Lethality

Multidomain Operations Rely on Partnerships to Succeed

Feb. 12, 2019 | BY David Vergun

Army Secretary Mark T. Esper, Navy Secretary Richard V. Spencer and Air Force Secretary Heather Wilson spoke about the ongoing efforts to reform operations within the military services during a panel discussion at the Center for Strategic and International Studies in Washington, Feb. 8.

The secretaries specifically addressed multidomain operations, which involve integration across the services and with allies and partners in the five warfighting domains: cyber, space, air, ground and sea.

The benefit of multidomain operations is employing offensive and defensive operations in all five domains, which leaves the enemy guessing and overwhelmed before they know what’s going on, Wilson said.

Staying in Sync

To achieve these effects, the services need to be synchronized with each other regarding such things as communications and integrated fires, Spencer said.

Man points missile launcher upward
Missile Team
An Army Stinger missile team with the with the 35th Air Defense Artillery Brigade identifies an unmanned aerial vehicle target during RIMPAC 2018 at Pacific Missile Range Facility Barking Sands, Hawaii, July 24, 2018. The training exercise is in support of the Army's Multi-Domain Task Force Pilot Program and demonstrates the ability to detect, track, and defeat air and ballistic missile threats in a joint and allied multidomain environment.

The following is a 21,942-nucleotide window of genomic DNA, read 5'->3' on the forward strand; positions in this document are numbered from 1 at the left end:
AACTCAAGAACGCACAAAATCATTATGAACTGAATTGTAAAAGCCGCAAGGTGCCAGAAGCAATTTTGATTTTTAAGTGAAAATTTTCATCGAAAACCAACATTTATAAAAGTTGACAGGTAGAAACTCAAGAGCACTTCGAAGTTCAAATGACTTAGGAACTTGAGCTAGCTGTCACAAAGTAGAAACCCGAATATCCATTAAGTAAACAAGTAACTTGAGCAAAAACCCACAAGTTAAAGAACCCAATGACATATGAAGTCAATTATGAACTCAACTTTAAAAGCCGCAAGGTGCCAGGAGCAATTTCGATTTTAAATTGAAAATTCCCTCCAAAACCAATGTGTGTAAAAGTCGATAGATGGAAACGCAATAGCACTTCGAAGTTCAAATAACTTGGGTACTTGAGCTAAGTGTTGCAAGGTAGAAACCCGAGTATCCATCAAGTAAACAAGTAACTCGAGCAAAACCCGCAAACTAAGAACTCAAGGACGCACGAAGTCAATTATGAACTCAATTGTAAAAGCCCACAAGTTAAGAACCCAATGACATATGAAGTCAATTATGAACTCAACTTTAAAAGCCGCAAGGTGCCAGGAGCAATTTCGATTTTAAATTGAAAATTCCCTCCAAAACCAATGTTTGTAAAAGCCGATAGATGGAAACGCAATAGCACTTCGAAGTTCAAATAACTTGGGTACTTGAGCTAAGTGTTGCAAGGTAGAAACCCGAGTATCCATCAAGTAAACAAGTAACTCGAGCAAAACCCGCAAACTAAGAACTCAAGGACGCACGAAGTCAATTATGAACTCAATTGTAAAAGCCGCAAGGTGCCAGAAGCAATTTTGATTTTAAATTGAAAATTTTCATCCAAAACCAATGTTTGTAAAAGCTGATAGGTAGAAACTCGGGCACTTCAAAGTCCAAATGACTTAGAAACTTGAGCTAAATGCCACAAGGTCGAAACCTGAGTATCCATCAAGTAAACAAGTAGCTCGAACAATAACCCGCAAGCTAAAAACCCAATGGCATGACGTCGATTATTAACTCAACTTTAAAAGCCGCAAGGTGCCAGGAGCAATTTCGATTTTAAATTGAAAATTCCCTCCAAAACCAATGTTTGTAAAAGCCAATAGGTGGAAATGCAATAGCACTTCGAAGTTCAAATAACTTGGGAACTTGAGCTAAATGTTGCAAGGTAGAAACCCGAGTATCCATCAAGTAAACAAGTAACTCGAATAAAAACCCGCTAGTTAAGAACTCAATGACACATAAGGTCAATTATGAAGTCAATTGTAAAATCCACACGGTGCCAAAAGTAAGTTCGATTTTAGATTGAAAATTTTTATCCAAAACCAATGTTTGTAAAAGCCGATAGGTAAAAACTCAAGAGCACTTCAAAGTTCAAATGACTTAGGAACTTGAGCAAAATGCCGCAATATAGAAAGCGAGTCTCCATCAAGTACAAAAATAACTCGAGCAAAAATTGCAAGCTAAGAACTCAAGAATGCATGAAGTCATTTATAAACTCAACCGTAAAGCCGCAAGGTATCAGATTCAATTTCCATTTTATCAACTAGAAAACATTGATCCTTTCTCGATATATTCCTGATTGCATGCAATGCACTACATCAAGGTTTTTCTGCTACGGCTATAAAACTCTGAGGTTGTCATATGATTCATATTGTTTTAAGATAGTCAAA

Photo By: Army Sgt. 1st Class Claudio Tejada
VIRIN: 180724-A-UK347-005C

A joint memo on interoperability of communications was signed recently by each of the services, ensuring that there’s an "open missions systems architecture," so that everyone has the same standards for communications, Wilson said. This is important because "it enables having any sensor connected to any shooter at very rapid machine-to-machine speeds," she said.

Examples of Multidomain Operations

  • The Army can support the Air Force with long-range suppressive fires of enemy air defense systems, Esper said.
  • Last year, the Army used an Apache helicopter to guide an unmanned aerial vehicle to a Navy target ship in the Pacific, Esper said. The UAV relayed targeting data back to a ground-based Army rocket system that engaged the target ship. Similar effects can be shared across the space, cyber and ground domains, he noted.
  • The air wing of an aircraft carrier can take out enemy ships and aircraft, as well as project power on land, Spencer said. "We are in multidomain every single day."
  • The Air Force operates 80 satellites, some of which provide communications, while others provide missile warnings, Wilson said. So when a satellite locates enemy operations on the ground, that information can be sent directly to forces in the field so that a Navy ship or Army formation can redirect fires and destroy things.